August 11th, 2015 · No Comments

“I don’t really see any difference between computers and network television, which is to say I feel the same way after looking at both—a physical sensation of wretchedness, the sickening sense that the country I live in has gone mad.” – Mary Ruefle (interview by Bradley Harrison in Denver Quarterly)

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Tags: Lit & Crit · Mary Ruefle

Pressed down and running over

August 10th, 2015 · No Comments

“All stories begin in the middle and likewise end there, pressed for time, again, as we all are.” – Bruce Bond, “Once”

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Tags: Lit & Crit · Verandah

Later we sleep

August 9th, 2015 · No Comments

“All of us—unless we are thoroughly enlightened—have days when we are looking for approval; these are the messy, unhappy days; then we have days when we are just looking, purely and simply looking, and these are the days of freedom, inspiration, and joy.” – Mary Ruefle (interview by Bradley Harrison in Denver Quarterly)

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Tags: Lit & Crit · Mary Ruefle

I wasn’t going to tell you, but . . .

August 8th, 2015 · No Comments

“All stories, if continued far enough, end in death and he is no true-story teller who would keep that from you.” – Ernest Hemingway, Death in the Afternoon

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Tags: Ernest Hemingway · Lit & Crit

Vigilantes please exit to the right

August 7th, 2015 · No Comments

“Crisis is not an excuse to abandon the rule of law. It is a summons to defend it. How we respond is the measure of our commitment to the principles of justice we are sworn to uphold.” – Justice Lloyd Karmeier, Heaton v. Quinn

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Tags: Politics & Law · Verandah

Calling all angels

August 6th, 2015 · No Comments

“Standing on a truck at daylight to address the company, Stillwell explained the plan of march and laid down his rules. All food was to be pooled and all personal belongings discarded except for what each person could carry in addition to weapon and ammunition. A journey of some 140 miles lay ahead with a […]

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Tags: Barbara Tuchman · Joseph Stillwell · The Second World War

And then they set out

August 5th, 2015 · No Comments

“The road gave out and all vehicles, except jeeps for carrying supplies, had to be abandoned, including the radio truck and the radio set itself which weighed 200 pounds. Last messages were sent. The sergeant bent to his work, tapping, listening anxiously and tapping again. The message to Brereton in India advised him of the […]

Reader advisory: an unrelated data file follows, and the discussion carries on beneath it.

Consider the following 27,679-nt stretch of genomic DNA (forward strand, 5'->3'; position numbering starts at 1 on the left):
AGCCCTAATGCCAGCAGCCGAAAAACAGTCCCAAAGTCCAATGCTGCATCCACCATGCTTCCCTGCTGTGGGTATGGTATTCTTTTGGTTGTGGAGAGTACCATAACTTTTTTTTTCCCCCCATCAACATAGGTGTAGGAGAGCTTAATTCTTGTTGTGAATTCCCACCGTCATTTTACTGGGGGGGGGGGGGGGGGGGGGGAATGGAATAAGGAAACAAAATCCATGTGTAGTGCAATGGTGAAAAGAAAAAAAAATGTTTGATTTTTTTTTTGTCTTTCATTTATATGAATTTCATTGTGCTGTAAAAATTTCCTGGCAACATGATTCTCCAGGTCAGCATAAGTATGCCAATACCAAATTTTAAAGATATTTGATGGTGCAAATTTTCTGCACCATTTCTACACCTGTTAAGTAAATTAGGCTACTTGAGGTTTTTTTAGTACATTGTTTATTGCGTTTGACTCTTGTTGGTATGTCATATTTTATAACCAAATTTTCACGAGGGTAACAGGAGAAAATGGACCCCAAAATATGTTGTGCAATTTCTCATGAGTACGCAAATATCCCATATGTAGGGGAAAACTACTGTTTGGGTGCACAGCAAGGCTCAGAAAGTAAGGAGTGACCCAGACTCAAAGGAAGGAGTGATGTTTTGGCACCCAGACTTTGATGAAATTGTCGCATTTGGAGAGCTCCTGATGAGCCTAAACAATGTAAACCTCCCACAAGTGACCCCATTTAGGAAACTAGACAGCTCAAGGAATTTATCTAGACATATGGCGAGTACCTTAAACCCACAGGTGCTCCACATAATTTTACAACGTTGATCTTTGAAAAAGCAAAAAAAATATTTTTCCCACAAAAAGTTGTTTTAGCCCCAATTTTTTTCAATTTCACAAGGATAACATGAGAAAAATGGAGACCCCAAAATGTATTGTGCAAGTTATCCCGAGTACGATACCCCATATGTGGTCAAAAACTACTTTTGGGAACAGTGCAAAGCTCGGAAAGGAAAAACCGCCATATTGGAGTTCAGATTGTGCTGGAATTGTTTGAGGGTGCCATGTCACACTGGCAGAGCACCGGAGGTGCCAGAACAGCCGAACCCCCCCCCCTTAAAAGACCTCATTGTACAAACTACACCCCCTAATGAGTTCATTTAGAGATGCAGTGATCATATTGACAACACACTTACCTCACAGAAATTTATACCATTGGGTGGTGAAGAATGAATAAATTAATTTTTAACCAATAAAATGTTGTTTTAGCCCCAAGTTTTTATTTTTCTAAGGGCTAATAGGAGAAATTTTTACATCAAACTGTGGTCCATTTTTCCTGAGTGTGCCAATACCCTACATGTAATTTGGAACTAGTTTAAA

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Tags: Barbara Tuchman · Joseph Stillwell · The Second World War

And some more than that

August 4th, 2015 · No Comments

“Headquarters was moved 50 miles north of Mandalay to Shwebo, where the Japanese planes pursued. Among the staffs a sense was rising not only of military disaster but of personal danger. Some self-reportedly were in ‘a state of funk,’ others relapsed into passivity, not knowing what to do. The railroad was the worst problem. Stillwell […]

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Tags: Barbara Tuchman · Joseph Stillwell · The Second World War

It seems the sensible thing

August 3rd, 2015 · No Comments

“anyone with sense wants madness to end wants Canada to invade the United States of the Americas bring us to our knees dissolve our military imprison our leaders distribute our wealth insist we live in peace” – Caconrad, “the nerve for honey must prevail”

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Tags: Economics · Lit & Crit · Politics & Law · Verandah

Ballsy

August 2nd, 2015 · No Comments

“Government bureaus had departed for upper Burma, Indians of the police and clerical staffs were fleeing, Burmese employees melted into the population. Fires and looting, fifth-column groups and night-roaming marauders took over. All that remained of the civil administration were demolition squads awaiting the Governor-General’s last-minute order to blow up the docks. On the last […]

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Tags: Barbara Tuchman · Joseph Stillwell · The Second World War